Beginning in Chapter 13 of the book of John, Jesus begins what is referred to in biblical scholarship as the farewell discourse. It is the last teaching that he gives to his disciples and he holds forth for four chapters worth of material. The discourse leads up to the culmination that is called Jesus’ “High Priestly Prayer” which is his final prayer for his disciples before he is betrayed, crucified, and put to death. The prayer includes a desire that the disciples be protected from evil, and that God’s name might be glorified through Jesus’ death and the disciples’ testimony. It also includes the following lines where Jesus expresses a desire that all may be “one”:
20 “I ask not only on behalf of these, but also on behalf of those who will believe in me through their word, 21 that they may all be one. As you, Father, are in me and I am in you, may they also be in us, so that the world may believe that you have sent me. 22 The glory that you have given me I have given them, so that they may be one, as we are one, 23 I in them and you in me, that they may become completely one, so that the world may know that you have sent me and have loved them even as you have loved me.” John 17:20-23 NRSV
I have often heard this interpreted as Jesus expressing a desire that we as Christians might be united in purpose and that the purpose we are united in might be the purposes of God. This is not a bad interpretation, but I would like to push us a little further down into the layers of meaning that John’s Gospel contains. I would like to suggest that another possibility of what Jesus is alluding to in his use of the word “one” is that of a mystical union. We recognize that Jesus is united with God in an inseparable way; the actions, thoughts, and desires, of one, are the same as the other. Our doctrine of the Holy Trinity, the foundation of our Christian beliefs says this. So, when Jesus says he want’s us to be one, “as we are one, I in them and you in me, that they may be completely one,” his desire goes well beyond a unification of purpose, his desire is that we might be connected to him (and the rest of the Trinity) as he is connected to it.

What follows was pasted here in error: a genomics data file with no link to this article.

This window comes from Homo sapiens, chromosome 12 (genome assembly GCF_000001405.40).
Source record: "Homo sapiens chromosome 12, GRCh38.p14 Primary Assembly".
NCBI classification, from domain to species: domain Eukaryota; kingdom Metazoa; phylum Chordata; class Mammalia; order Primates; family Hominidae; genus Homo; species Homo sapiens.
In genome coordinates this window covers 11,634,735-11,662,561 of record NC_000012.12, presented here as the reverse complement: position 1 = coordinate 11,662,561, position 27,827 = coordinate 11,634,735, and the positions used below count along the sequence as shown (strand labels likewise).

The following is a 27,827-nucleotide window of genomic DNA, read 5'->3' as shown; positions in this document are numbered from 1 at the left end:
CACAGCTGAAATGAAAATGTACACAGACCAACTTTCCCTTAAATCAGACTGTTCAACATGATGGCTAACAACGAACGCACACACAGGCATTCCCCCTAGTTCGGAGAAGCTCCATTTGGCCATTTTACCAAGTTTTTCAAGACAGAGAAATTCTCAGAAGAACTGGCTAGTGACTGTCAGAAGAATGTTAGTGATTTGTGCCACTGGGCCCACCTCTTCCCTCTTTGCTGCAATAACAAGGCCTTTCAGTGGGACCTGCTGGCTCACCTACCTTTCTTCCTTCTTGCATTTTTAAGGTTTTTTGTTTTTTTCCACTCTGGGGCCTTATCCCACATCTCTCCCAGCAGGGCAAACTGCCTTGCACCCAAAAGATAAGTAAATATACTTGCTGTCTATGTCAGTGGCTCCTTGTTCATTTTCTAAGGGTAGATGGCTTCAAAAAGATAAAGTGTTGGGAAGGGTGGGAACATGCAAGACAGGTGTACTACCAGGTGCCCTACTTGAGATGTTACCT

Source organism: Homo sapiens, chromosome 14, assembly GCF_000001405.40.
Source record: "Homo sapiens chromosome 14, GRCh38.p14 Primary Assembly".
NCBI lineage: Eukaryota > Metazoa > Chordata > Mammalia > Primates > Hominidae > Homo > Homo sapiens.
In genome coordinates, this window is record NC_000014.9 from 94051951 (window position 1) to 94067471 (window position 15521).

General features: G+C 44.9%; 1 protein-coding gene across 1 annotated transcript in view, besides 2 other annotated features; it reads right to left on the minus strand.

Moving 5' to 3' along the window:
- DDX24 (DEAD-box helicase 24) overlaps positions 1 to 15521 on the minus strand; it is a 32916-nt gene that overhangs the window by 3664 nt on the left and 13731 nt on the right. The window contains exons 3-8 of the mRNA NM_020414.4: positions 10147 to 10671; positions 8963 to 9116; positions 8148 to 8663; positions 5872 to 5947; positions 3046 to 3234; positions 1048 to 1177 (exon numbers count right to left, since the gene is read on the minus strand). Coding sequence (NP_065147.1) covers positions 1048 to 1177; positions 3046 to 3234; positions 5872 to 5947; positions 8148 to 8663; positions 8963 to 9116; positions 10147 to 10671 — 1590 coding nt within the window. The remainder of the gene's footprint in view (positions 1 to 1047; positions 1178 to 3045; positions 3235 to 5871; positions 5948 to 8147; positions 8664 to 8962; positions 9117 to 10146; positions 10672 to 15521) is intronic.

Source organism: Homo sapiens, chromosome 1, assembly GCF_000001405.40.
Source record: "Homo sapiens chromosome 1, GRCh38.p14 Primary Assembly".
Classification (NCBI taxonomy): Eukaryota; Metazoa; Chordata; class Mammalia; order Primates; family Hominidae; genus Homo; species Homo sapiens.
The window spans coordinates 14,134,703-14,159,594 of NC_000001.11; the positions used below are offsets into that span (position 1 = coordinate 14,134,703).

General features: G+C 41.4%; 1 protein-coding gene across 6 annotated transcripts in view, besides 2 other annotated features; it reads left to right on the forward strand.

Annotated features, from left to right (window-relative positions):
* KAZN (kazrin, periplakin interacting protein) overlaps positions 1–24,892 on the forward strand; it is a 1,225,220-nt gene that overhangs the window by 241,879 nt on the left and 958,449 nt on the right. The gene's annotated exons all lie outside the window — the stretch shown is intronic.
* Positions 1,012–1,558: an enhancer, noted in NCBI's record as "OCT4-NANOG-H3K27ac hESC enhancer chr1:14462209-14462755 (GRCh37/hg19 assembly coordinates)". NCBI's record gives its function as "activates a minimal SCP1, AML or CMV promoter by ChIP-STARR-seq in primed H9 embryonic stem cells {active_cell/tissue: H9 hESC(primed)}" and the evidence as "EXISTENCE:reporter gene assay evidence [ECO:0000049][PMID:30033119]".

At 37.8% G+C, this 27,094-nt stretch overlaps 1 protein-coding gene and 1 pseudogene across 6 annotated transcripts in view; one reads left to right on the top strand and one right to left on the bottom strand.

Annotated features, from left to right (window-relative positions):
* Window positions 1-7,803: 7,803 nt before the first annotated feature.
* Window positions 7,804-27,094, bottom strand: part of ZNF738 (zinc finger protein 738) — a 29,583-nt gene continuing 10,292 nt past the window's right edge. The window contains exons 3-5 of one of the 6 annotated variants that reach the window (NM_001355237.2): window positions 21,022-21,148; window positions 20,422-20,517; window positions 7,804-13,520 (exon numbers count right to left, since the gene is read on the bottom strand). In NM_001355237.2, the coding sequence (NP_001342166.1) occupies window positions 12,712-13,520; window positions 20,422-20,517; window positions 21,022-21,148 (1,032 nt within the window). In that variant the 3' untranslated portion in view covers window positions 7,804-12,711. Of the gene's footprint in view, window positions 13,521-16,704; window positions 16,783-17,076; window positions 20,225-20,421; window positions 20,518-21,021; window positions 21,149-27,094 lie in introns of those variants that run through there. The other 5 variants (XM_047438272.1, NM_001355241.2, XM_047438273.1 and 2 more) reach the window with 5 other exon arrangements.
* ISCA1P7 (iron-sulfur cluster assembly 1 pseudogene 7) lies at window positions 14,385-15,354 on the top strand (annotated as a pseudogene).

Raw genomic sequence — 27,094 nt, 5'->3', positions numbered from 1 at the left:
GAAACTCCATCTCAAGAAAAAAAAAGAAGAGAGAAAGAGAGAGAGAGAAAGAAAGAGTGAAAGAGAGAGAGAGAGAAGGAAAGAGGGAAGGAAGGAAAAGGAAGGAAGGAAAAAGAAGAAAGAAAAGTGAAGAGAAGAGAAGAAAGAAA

This connection means many different things, it is a mind-bending field of exploration that we can take our whole lives exploring. What I’d like to focus on in this particular prayer, is how this connection means, our pain (emotional, physical, and mental) and Christ’s pain are one and the same, and that Christ’s breath and our breath is also one and the same.
We begin our prayer by settling in to where we are, getting ourselves comfortable, closing our eyes if it helps and then setting the scene in our mind of gathering with the disciples behind closed doors on the evening of Easter Sunday. We have received news earlier in the day that Jesus’ tomb was empty, and that Mary Magdalene and several of the disciples have seen Jesus alive, but there are still many unanswered questions and there is still grave danger about.
As you sit in in your locked room, sit with these questions: What are you hiding from at this time? What danger is in the world? And as locks work in both ways, think of these questions as well: What are you keeping hidden from the world? What are you locking away because it feels safer? (Take a few moments for quite reflection)
As you sit with these things, let it come to your attention that Jesus has entered the room. Though not invited, he comes anyway, because you are united with him, your fears are his fears, the danger you are hiding from is his danger, he is there to be with you in all you are going through.
As you meet with Jesus, you notice the nail prints in his hands, they are still open wounds, they are still raw, but you are drawn to touch them. As you do, in your mystical connection to Jesus, you become aware of your own pain, and your own wounds. As you sit there with Jesus, feel the pain that you are holding, but do so knowing it is not yours alone to bear, that Jesus carries it with you, and is willing to take it from you. (Take a few moments to sit with Jesus)
As you sit with Jesus, you realize that he is close enough to feel his breath on your skin. Feel Jesus breath by taking your hands and cupping them together. Then raise them to your forehead, and exhale deeply into them, your breath as his breath. As you breath out, feel the breath of Christ wash over you. As you feel Jesus’ breath, hear his words as well, “Peace be with you. Receive the Holy Spirit” (Repeat for 3 breaths)